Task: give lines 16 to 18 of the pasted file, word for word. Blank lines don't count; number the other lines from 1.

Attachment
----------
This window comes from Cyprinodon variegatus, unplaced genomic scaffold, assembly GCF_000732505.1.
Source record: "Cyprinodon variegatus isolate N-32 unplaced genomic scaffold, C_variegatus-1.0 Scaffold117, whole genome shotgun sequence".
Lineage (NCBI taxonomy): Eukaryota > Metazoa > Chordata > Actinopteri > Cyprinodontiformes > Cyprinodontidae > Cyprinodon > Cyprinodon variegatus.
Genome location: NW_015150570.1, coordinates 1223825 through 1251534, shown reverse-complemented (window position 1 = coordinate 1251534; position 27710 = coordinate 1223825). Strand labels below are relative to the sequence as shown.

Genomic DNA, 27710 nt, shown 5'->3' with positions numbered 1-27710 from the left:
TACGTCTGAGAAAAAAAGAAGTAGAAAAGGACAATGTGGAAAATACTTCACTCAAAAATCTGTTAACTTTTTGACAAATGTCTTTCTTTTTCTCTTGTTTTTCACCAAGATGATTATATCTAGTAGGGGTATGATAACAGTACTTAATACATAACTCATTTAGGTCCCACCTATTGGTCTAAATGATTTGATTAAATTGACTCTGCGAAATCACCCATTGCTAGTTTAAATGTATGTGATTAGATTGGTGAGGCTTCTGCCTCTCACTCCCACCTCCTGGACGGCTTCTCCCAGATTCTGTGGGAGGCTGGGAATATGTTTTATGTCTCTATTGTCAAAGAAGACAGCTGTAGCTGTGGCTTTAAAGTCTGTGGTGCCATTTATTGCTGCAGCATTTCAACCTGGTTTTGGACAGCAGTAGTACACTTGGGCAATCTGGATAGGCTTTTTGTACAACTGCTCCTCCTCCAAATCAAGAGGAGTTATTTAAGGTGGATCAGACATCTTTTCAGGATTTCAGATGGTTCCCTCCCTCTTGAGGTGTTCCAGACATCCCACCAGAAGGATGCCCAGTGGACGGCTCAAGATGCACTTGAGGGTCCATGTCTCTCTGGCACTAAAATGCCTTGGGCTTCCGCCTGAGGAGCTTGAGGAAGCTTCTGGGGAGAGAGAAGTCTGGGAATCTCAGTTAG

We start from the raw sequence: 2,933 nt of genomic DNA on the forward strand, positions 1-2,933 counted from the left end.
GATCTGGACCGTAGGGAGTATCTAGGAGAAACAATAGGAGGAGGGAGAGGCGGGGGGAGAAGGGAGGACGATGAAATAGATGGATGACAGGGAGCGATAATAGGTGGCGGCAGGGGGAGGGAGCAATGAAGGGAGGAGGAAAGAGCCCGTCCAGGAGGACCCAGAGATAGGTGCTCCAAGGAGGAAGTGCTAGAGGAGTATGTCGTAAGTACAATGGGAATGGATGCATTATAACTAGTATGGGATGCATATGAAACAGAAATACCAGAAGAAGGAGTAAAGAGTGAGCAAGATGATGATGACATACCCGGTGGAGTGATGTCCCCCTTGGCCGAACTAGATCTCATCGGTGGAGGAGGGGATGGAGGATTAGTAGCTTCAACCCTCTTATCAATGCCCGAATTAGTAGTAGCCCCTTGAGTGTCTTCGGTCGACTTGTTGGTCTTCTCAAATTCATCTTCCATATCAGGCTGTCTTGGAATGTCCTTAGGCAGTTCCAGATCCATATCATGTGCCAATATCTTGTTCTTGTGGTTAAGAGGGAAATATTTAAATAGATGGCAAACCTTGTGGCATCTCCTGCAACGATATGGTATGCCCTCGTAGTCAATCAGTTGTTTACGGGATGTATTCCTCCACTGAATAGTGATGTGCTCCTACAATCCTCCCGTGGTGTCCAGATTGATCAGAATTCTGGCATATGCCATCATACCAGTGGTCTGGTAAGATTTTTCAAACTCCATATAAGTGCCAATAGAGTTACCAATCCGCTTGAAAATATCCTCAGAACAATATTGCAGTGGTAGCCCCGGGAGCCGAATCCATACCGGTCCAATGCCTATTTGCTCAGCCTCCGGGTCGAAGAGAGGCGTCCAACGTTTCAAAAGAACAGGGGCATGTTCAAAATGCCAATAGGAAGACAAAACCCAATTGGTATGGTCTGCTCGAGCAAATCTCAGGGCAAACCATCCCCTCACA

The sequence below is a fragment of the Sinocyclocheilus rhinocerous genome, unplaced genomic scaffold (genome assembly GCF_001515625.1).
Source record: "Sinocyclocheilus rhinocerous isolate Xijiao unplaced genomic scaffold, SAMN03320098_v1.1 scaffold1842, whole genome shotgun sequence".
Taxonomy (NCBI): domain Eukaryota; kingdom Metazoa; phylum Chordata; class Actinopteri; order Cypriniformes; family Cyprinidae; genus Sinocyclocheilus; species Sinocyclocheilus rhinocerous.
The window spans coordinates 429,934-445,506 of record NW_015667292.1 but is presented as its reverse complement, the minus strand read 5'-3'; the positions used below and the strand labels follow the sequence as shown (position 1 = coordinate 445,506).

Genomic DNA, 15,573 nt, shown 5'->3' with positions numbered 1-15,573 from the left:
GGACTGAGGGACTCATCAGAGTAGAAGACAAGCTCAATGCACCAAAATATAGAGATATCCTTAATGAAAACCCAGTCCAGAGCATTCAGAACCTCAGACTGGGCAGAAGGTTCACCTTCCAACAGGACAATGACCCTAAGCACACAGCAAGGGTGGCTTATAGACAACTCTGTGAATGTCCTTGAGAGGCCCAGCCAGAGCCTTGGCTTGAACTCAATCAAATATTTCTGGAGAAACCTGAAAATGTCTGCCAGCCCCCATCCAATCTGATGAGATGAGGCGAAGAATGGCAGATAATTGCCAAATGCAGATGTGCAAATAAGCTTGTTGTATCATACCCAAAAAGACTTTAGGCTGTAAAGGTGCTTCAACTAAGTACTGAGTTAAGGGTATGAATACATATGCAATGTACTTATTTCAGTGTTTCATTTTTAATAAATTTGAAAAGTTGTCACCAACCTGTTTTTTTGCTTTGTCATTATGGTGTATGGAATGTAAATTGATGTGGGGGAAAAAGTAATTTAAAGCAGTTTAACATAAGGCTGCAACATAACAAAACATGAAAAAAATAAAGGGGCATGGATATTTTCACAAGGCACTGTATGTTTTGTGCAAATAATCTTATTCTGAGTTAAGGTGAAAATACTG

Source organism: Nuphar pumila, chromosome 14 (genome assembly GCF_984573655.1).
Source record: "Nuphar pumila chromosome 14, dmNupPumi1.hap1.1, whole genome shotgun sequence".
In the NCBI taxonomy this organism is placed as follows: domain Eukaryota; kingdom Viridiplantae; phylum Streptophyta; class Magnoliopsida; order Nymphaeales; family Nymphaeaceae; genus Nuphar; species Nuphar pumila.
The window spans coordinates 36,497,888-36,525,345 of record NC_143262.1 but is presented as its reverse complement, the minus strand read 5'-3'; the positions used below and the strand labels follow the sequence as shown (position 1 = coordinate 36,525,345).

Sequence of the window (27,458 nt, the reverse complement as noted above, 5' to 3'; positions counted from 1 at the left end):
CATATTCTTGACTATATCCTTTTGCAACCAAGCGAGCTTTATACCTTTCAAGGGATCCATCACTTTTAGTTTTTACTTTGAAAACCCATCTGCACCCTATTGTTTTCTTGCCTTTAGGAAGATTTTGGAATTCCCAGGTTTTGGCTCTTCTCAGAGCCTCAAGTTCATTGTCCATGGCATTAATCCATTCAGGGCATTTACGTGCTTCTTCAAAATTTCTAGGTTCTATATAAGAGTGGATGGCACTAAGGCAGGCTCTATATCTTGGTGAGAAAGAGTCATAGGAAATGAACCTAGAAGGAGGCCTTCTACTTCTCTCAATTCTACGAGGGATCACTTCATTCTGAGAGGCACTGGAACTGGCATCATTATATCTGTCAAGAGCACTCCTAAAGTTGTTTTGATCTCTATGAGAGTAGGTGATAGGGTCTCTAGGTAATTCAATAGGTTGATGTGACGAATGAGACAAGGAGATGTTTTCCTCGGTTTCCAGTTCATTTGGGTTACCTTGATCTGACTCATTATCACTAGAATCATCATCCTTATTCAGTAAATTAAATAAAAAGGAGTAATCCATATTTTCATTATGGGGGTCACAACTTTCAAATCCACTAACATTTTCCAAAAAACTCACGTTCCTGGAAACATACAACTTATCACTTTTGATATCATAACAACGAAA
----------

Source record: "Nuphar pumila chromosome 14, dmNupPumi1.hap1.1, whole genome shotgun sequence".
In the NCBI taxonomy this organism is placed as follows: domain Eukaryota; kingdom Viridiplantae; phylum Streptophyta; class Magnoliopsida; order Nymphaeales; family Nymphaeaceae; genus Nuphar; species Nuphar pumila.
The window spans coordinates 36,497,888-36,525,345 of record NC_143262.1 but is presented as its reverse complement, the minus strand read 5'-3'; the positions used below and the strand labels follow the sequence as shown (position 1 = coordinate 36,525,345).